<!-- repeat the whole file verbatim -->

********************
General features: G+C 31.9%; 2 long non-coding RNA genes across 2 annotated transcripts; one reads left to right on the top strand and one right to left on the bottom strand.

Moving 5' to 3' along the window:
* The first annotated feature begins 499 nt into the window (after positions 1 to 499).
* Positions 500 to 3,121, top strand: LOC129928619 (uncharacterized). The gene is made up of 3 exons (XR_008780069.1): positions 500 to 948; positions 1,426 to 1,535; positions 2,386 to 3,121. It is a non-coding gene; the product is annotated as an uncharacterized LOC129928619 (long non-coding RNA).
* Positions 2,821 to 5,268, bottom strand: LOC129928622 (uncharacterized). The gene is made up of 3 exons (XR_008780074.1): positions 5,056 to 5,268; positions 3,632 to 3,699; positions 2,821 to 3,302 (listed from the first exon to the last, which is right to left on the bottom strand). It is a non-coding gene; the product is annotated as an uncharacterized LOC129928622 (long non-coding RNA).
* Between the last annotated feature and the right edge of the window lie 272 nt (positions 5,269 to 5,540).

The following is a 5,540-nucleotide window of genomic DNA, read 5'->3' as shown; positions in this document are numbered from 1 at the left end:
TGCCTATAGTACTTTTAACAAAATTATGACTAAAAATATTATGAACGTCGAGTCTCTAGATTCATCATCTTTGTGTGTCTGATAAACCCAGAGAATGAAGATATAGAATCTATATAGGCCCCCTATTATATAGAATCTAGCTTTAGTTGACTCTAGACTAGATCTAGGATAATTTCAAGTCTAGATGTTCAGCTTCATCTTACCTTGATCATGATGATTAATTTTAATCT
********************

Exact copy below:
General features: G+C 31.9%; 2 long non-coding RNA genes across 2 annotated transcripts; one reads left to right on the top strand and one right to left on the bottom strand.

Moving 5' to 3' along the window:
* The first annotated feature begins 499 nt into the window (after positions 1 to 499).
* Positions 500 to 3,121, top strand: LOC129928619 (uncharacterized). The gene is made up of 3 exons (XR_008780069.1): positions 500 to 948; positions 1,426 to 1,535; positions 2,386 to 3,121. It is a non-coding gene; the product is annotated as an uncharacterized LOC129928619 (long non-coding RNA).
* Positions 2,821 to 5,268, bottom strand: LOC129928622 (uncharacterized). The gene is made up of 3 exons (XR_008780074.1): positions 5,056 to 5,268; positions 3,632 to 3,699; positions 2,821 to 3,302 (listed from the first exon to the last, which is right to left on the bottom strand). It is a non-coding gene; the product is annotated as an uncharacterized LOC129928622 (long non-coding RNA).
* Between the last annotated feature and the right edge of the window lie 272 nt (positions 5,269 to 5,540).

The following is a 5,540-nucleotide window of genomic DNA, read 5'->3' as shown; positions in this document are numbered from 1 at the left end:
TGCCTATAGTACTTTTAACAAAATTATGACTAAAAATATTATGAACGTCGAGTCTCTAGATTCATCATCTTTGTGTGTCTGATAAACCCAGAGAATGAAGATATAGAATCTATATAGGCCCCCTATTATATAGAATCTAGCTTTAGTTGACTCTAGACTAGATCTAGGATAATTTCAAGTCTAGATGTTCAGCTTCATCTTACCTTGATCATGATGATTAATTTTAATCT